BLAKE3 is a single algorithm with many desirable features (parallelism, XOF, KDF, PRF and MAC), in contrast to BLAKE and BLAKE2, which are algorithm families with multiple variants. BLAKE3 is a Merkle tree, so it supports a practically unlimited degree of parallelism (both SIMD and multithreading) on large files. The official Rust and C implementations are dual-licensed as public domain (CC0) and the Apache License.
BLAKE3 is designed to be as fast as possible. It is consistently a few times faster than BLAKE2. The BLAKE3 compression function is closely based on that of BLAKE2s, with the biggest difference being that the number of rounds is reduced from 10 to 7, a change based on the assumption that current cryptography is too conservative. In addition to providing parallelism, the Merkle tree format also allows for verified streaming (on-the-fly verifying) and incremental updates.
- Aumasson, Jean-Philippe (2021). Crypto Dictionary: 500 Tasty Tidbits for the Curious Cryptographer. No Starch Press. ISBN 9781718501409.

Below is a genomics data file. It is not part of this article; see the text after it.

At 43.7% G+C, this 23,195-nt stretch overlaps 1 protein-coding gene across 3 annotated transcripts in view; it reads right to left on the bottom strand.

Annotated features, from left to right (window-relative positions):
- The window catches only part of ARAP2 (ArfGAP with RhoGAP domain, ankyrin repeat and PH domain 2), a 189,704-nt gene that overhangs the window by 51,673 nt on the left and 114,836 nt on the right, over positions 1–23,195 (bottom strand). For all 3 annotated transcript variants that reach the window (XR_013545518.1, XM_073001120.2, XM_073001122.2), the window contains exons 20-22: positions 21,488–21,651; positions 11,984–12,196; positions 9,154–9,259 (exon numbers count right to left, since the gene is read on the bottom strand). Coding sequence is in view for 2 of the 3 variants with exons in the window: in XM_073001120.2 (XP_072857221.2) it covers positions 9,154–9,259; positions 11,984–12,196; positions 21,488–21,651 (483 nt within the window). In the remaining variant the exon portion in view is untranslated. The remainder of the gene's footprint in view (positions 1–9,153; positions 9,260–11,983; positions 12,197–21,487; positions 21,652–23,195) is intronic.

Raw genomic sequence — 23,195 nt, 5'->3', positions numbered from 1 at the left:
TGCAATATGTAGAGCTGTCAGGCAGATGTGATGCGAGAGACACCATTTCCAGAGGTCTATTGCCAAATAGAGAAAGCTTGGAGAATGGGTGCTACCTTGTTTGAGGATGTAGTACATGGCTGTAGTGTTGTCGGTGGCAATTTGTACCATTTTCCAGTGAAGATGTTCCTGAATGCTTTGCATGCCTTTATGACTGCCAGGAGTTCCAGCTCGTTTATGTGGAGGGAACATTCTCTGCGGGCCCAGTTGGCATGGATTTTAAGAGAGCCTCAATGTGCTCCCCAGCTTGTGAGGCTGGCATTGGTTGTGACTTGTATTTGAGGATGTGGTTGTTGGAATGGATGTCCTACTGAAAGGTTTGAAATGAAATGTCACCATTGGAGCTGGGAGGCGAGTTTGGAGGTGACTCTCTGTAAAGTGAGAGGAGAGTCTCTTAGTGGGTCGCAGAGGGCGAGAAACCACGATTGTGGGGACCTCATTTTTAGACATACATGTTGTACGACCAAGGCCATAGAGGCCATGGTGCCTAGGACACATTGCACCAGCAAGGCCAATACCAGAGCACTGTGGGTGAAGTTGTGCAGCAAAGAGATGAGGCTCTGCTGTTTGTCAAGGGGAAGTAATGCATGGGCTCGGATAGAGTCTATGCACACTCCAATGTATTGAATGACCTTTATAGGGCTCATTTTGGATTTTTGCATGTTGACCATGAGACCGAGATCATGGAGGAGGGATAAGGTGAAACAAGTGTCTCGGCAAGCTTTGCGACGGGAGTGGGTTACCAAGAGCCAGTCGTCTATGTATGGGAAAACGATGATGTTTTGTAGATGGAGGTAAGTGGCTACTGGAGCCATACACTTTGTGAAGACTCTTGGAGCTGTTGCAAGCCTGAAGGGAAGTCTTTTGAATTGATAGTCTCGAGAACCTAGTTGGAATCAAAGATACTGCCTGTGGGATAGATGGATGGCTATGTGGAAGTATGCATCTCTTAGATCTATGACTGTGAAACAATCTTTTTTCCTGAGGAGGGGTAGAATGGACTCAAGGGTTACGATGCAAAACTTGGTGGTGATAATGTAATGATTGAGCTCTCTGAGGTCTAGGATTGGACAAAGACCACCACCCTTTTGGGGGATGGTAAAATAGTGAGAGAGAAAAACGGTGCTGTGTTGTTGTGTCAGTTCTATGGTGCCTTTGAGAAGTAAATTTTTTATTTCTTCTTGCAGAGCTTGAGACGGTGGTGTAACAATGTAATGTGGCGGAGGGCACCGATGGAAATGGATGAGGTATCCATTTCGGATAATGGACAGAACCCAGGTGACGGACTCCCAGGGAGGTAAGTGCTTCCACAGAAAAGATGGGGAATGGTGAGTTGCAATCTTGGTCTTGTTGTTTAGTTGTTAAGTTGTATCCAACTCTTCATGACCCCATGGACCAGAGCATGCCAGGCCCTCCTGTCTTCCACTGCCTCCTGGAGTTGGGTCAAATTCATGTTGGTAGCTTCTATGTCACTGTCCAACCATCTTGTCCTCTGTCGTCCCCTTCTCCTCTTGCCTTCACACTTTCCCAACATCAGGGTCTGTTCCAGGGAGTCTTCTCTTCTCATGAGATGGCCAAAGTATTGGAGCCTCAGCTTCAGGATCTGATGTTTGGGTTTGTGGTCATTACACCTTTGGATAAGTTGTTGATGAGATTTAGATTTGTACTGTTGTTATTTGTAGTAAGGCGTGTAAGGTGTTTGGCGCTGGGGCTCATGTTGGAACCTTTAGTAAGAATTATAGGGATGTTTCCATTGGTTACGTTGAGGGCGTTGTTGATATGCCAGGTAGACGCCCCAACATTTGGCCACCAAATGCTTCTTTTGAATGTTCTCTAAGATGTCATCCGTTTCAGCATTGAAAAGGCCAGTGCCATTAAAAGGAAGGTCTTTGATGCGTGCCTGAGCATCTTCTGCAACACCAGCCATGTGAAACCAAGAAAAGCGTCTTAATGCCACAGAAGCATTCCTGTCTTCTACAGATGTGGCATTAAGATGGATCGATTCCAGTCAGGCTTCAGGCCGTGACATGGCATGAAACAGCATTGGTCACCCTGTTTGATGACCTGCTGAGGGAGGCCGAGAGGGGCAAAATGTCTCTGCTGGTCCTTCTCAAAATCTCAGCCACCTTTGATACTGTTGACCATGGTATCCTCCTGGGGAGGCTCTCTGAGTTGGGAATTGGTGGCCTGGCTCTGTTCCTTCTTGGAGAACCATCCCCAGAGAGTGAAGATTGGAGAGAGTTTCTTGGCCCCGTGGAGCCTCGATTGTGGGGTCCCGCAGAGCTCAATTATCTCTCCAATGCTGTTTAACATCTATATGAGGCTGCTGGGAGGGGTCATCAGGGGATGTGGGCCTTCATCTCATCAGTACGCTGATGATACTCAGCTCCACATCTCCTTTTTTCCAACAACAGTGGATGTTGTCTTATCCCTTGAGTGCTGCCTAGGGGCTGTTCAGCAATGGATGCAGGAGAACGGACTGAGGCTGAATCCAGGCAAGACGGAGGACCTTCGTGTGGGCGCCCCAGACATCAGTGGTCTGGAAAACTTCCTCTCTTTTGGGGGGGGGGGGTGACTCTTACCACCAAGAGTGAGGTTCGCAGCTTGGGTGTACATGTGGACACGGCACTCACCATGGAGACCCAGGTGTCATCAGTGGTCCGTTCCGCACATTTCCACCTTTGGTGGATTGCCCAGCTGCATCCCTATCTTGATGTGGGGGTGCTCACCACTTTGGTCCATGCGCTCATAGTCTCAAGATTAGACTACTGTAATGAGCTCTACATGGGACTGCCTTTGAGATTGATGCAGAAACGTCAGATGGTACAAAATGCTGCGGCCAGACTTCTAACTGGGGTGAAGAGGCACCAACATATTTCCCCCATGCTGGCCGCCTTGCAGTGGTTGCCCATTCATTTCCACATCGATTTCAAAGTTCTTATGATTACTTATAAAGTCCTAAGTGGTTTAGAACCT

- "BLAKE2 – an alternative to MD5/SHA-1".
- O'Whielacronx, Zooko (21 December 2012). "introducing BLAKE2 – an alternative to SHA-3, SHA-2 and MD5".
- "BLAKE2". blake2.net.
- "BLAKE2 official implementations". Retrieved 7 July 2019.
- Aumasson, Jean-Philippe; Neves, Samuel; Wilcox-O’Hearn, Zooko; Winnerlein, Christian (2013). "BLAKE2: simpler, smaller, fast as MD5" (PDF). Cryptology ePrint Archive. IACR.
- "BLAKE2X" (PDF).
- Saarinen, M-J; Aumasson, J-P (November 2015). The BLAKE2 Cryptographic Hash and Message Authentication Code (MAC). IETF. doi:10.17487/RFC7693. RFC 7693. Retrieved 4 December 2015.
- Habitat Internals: Cryptography
- "coreutils/src/blake2/". github.com.
- "librsync/src/blake2/". github.com.
- "WhatsApp Security Whitepaper" (PDF).
- "WinRAR archiver, a powerful tool to process RAR and ZIP files". rarsoft.com.
- "rmlint — rmlint documentation".
- "WireGuard: Next Generation Kernel Network Tunnel" (PDF).
- "work". docs.nano.org.
- "signatures". docs.nano.org.
- "key derivation". docs.nano.org.
- "BLAKE3 – one function, fast everywhere" (PDF).
- "An earlier version of Bao specified its own custom tree mode, which eventually grew into BLAKE3".
- "BLAKE3 official implementations". Retrieved 12 January 2020.
- "This work is released into the public domain with CC0 1.0. Alternatively, it is licensed under the Apache License 2.0".
- Aumasson, Jean-Philippe (2020). Too Much Crypto (PDF). Real World Crypto Symposium.